1. Microwave Components (MCI) is emblematic of many RF/microwave companies: a multi-generational family business focused on a fairly narrow technology or set of products. What is your unique story?
It is funny, but growing up in the business, I always thought that we (MCI) were unique, but as I have learned about other RF and microwave companies, many have started and grown in a similar fashion.
My father, Preston Smith, after serving in the United States Air Force, went to work as a technician/engineer for a few RF and microwave companies that were supplying components and subassemblies in support of our country’s defense. It was not uncommon for an engineer to encounter a problem with a component or supplier and believe they could provide a better, more cost-effective solution.
It was during that time, companies experienced difficulties getting miniature air coils. The quality of the parts varied greatly from lot to lot, and the deliveries were inconsistent, often causing delays in building next assemblies. My father worked evenings and weekends, in our family’s basement, to develop a process to manufacture copper coils. These coils were high yield, repeatable performance products that met the requirements necessary to be used in high reliability (hi-rel) markets.
Eventually, after acquiring and assembling enough equipment, his passion became our family’s business, which he incorporated in Massachusetts in 1978. For several years, MCI “employed” my mother, two brothers and myself. I literally grew up in the coil business, winding coils since high school!
2. Describe MCI's capabilities, your products and what differentiates them.
MCI manufacturers miniature air coils. As we are fond of saying, “It’s what we do. It’s all we do.”
MCI uses wire gauges from AWG #50 to #28 in a variety of materials (gold, silver, copper, gold plated copper, aluminum and nickel copper alloy), in both bare and insulated wire. MCI inductances range from <1 nH to 1000 nH, and customers have reported using MCI coils at frequencies as high as 50 GHz.
MCI products are based on calculations, proven assembly techniques and manufactured specifically to meet our customers’ requirements. This includes spaced or non-spaced, bonded or non-bonded windings; stripped or non-stripped, tinned or non-tinned leads.
The wire material used, as well as the coil requirements, contribute to the inductor’s performance, cost and how our customers are mounting the products in their next assemblies. Due to our concentrated product focus, proven processes and manufacturing techniques, I believe what differentiates MCI is that we provide our customers with the most cost-effective solutions, delivering a high quality, repeatable product with return rates less than 0.25 percent and on-time delivery performance greater than 99 percent, with lead times typically six weeks.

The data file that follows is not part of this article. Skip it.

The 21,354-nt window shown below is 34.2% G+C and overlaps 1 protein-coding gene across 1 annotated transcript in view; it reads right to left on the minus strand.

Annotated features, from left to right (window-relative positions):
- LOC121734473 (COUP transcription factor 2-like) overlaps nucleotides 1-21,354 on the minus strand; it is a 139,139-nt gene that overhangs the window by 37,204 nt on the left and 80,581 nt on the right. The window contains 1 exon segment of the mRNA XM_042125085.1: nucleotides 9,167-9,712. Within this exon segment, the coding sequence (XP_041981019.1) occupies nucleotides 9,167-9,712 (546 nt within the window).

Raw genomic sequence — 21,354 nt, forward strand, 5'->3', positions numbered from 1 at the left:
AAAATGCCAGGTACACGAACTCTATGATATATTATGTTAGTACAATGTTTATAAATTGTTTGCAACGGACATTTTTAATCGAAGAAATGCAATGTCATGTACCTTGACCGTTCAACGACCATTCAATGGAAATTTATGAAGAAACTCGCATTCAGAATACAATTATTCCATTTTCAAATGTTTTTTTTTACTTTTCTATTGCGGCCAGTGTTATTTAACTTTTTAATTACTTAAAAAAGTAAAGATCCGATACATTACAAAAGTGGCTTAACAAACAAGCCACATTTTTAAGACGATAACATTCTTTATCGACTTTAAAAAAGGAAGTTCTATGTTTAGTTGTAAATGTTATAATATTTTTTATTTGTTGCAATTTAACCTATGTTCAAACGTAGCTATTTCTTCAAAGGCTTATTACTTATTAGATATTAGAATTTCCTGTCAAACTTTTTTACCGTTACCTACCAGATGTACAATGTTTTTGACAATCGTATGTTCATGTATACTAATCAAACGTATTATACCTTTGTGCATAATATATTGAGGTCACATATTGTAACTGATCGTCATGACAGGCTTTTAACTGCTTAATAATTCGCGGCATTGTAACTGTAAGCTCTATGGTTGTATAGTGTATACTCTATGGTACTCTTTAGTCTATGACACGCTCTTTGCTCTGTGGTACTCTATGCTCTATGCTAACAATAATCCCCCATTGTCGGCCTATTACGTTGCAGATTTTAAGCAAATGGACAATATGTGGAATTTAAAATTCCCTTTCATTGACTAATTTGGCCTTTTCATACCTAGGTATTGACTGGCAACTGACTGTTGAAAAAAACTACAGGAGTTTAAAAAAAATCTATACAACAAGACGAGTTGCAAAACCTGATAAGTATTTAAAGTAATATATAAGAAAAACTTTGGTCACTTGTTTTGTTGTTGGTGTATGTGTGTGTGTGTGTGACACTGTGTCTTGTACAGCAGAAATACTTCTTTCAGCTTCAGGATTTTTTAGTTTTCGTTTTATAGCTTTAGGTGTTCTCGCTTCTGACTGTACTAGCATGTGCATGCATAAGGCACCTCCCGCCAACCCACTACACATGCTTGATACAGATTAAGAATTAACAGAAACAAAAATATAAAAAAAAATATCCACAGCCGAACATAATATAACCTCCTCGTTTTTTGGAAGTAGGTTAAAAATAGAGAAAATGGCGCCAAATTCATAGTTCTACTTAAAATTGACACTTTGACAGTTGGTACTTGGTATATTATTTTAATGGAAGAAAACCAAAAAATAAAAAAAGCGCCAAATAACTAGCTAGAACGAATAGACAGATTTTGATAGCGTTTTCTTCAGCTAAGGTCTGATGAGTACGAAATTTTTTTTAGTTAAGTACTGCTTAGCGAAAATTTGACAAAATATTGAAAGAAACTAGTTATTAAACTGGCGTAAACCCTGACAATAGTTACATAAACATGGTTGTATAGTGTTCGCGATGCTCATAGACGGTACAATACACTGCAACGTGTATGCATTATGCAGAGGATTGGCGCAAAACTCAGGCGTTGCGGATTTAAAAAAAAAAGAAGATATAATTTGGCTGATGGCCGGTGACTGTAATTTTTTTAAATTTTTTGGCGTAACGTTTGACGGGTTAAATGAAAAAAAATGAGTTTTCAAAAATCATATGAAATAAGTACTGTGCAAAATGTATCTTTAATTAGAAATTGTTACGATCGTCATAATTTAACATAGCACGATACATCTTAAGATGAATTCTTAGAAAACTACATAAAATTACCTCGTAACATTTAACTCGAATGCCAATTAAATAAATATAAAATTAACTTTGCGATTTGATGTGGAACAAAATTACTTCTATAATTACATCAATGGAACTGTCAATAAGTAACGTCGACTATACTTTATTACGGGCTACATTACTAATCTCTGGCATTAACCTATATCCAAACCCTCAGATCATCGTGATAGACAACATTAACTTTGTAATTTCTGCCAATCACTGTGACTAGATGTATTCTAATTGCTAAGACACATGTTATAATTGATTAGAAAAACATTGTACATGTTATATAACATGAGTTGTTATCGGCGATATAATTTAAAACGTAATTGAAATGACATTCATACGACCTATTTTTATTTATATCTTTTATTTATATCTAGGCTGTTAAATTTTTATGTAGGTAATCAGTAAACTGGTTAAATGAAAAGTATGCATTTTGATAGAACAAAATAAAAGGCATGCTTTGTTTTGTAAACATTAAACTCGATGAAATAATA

3. What markets do you serve?
MCI continues to serve RF/microwave hi-rel markets such as defense, aerospace, space and test. MCI products can be found in radar, electronic warfare, communications—ground, uplink/downlink—and IED defeat. Customers use miniature air coils in applications which require a high Q inductor, such as switches, filters, amplifiers, multipliers, mixers and attenuators.
4. Tell us more about your business.
MCI is a veteran owned, private, small business located in Dracut, Mass., which is now well into its second generation of being family operated.
MCI provides standard products, but in most cases each customer requires a derivative or custom solution. MCI has over 1,500-part numbers and that continues to expand.
The majority (85 percent) of MCI’s business is in the U.S., but we are starting to see more inquiries from current, as well as new, international customers. Many of our legacy customers have been purchasing the same MCI coil(s) since the early 1980s.
Typically, once MCI and our customer settle on a coil specification, MCI builds samples, which can be tested and approved by the customer. It has been our experience that the true measure of a product is how it performs in its next and eventually final assembly. The customer can subject the coil to every test parameter and, once it passes, can be assured that every MCI coil will perform at the same high level. If an adjustment is required, changes are made and samples are re-issued. Once the specification has been agreed upon, the product is entered into MCI’s product library and is ready to be manufactured whenever it is required by the customer. Typical order sizes for MCI coils are 25 pieces to several thousand pieces.
To better service our customers, MCI has recently signed Microwave Components, LLC. (MWC) as a franchised distributor of MCI products. MWC is beginning to carry significant inventory of high volume MCI products, specifically for our larger customers, that require 24 to 48 hour lead times. Talk about the subtleties of the RF/microwave industry: two totally different companies with very similar names, both servicing the industry for over 40 years, now working together!
5. How often does MCI evaluate their product offering and end of life (EOL) products?